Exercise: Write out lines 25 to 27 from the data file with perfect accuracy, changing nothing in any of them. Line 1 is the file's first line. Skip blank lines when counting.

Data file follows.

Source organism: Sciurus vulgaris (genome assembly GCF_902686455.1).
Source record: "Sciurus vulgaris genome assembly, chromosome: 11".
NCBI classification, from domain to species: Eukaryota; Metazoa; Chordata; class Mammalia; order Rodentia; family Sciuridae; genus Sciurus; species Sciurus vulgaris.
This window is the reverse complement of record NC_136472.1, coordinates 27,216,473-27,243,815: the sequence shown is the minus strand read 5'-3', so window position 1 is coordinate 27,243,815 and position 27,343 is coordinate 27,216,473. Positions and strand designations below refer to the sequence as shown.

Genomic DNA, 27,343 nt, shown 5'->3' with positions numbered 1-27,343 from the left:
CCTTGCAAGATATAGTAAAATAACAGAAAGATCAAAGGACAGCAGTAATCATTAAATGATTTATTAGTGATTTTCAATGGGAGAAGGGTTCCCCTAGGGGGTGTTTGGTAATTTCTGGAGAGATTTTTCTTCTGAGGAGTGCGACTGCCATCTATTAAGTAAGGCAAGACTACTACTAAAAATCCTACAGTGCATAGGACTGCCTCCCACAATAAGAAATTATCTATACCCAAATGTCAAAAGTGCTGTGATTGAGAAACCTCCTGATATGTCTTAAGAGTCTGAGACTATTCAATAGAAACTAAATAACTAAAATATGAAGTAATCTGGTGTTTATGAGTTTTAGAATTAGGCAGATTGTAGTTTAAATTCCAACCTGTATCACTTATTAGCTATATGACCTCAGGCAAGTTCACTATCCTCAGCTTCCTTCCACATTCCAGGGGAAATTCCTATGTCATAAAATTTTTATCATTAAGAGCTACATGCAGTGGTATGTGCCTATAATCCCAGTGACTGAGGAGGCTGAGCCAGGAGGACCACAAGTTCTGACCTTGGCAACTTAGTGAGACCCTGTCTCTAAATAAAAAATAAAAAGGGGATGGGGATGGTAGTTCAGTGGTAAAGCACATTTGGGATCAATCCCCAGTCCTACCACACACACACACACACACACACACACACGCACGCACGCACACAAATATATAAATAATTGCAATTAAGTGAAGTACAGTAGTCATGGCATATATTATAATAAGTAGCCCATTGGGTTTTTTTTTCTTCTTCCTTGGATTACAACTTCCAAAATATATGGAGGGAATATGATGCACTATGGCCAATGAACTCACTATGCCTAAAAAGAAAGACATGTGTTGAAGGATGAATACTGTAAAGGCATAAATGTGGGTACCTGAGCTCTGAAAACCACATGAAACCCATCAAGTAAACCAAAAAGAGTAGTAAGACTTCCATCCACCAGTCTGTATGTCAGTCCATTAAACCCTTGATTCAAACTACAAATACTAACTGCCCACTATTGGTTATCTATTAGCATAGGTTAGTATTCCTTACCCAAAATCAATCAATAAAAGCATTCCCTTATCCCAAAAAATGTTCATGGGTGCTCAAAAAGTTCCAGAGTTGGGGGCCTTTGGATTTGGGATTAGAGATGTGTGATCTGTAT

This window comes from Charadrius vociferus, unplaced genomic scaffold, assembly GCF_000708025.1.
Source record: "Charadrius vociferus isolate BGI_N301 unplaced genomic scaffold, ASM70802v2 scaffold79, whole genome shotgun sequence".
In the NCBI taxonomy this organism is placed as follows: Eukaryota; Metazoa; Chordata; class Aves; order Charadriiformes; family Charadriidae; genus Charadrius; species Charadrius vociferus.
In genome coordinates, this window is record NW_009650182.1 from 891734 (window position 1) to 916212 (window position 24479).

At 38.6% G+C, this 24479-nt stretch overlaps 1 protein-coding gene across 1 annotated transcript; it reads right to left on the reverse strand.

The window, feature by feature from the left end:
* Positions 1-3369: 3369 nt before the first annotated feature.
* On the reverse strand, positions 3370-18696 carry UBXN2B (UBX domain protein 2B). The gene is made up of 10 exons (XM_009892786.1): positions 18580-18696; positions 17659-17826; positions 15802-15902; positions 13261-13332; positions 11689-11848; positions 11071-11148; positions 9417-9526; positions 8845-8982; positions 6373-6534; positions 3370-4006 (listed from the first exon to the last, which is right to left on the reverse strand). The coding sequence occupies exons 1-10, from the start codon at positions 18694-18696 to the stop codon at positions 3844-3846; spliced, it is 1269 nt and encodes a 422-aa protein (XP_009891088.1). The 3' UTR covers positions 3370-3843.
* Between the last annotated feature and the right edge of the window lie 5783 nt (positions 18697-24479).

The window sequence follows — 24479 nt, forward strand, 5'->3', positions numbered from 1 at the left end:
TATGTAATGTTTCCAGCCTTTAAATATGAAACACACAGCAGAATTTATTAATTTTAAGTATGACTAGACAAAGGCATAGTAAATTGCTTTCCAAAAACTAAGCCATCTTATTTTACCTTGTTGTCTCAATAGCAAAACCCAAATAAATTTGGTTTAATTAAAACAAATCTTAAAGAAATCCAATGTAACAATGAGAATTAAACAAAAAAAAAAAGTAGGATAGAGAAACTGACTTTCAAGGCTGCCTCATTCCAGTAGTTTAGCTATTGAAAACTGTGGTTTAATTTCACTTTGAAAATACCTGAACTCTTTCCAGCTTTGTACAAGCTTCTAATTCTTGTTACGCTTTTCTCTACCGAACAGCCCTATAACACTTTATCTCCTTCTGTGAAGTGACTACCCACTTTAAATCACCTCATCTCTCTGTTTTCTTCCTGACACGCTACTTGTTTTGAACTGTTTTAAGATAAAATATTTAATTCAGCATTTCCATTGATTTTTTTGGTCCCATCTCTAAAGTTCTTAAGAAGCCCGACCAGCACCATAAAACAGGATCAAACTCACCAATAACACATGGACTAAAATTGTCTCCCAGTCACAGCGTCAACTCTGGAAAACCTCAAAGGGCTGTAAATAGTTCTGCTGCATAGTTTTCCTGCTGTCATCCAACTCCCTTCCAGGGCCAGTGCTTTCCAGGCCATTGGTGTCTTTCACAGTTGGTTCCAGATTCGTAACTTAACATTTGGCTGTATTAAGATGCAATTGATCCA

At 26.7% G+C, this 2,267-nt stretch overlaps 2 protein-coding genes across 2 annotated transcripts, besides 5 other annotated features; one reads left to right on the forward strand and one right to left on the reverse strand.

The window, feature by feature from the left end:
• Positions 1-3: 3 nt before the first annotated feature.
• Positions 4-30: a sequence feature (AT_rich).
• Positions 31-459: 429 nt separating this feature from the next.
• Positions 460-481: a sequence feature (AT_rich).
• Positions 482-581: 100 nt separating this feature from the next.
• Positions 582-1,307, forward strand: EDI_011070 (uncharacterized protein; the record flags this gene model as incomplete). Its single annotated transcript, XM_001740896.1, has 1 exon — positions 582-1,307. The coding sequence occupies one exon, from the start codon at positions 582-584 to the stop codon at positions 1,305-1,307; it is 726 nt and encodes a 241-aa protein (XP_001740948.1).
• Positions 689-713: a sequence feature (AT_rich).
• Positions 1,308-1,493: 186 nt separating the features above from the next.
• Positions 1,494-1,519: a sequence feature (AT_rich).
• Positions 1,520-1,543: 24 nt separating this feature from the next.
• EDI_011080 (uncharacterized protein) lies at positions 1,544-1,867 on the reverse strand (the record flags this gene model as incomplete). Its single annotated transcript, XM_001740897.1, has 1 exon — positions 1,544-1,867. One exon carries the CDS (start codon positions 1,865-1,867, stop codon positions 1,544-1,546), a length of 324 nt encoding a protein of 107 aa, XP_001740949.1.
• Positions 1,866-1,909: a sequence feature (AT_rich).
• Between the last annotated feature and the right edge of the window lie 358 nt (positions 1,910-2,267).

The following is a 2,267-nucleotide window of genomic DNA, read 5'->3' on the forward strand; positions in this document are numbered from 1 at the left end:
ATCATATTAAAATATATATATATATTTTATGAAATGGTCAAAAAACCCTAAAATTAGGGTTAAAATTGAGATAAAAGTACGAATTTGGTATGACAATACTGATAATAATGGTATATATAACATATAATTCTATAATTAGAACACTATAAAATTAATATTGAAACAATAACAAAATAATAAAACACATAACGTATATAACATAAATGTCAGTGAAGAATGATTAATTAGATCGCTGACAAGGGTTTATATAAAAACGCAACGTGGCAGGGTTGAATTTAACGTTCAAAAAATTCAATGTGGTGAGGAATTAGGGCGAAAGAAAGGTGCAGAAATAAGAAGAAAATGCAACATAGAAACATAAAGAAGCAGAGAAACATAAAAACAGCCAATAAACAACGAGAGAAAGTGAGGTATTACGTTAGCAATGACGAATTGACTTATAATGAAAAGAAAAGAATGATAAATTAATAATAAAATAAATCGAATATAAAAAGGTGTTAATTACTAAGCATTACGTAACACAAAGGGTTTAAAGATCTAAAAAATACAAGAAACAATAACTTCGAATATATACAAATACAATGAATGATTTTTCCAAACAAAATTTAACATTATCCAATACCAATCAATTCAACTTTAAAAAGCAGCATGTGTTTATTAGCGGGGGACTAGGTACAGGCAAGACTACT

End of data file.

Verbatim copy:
• Positions 582-1,307, forward strand: EDI_011070 (uncharacterized protein; the record flags this gene model as incomplete). Its single annotated transcript, XM_001740896.1, has 1 exon — positions 582-1,307. The coding sequence occupies one exon, from the start codon at positions 582-584 to the stop codon at positions 1,305-1,307; it is 726 nt and encodes a 241-aa protein (XP_001740948.1).
• Positions 689-713: a sequence feature (AT_rich).
• Positions 1,308-1,493: 186 nt separating the features above from the next.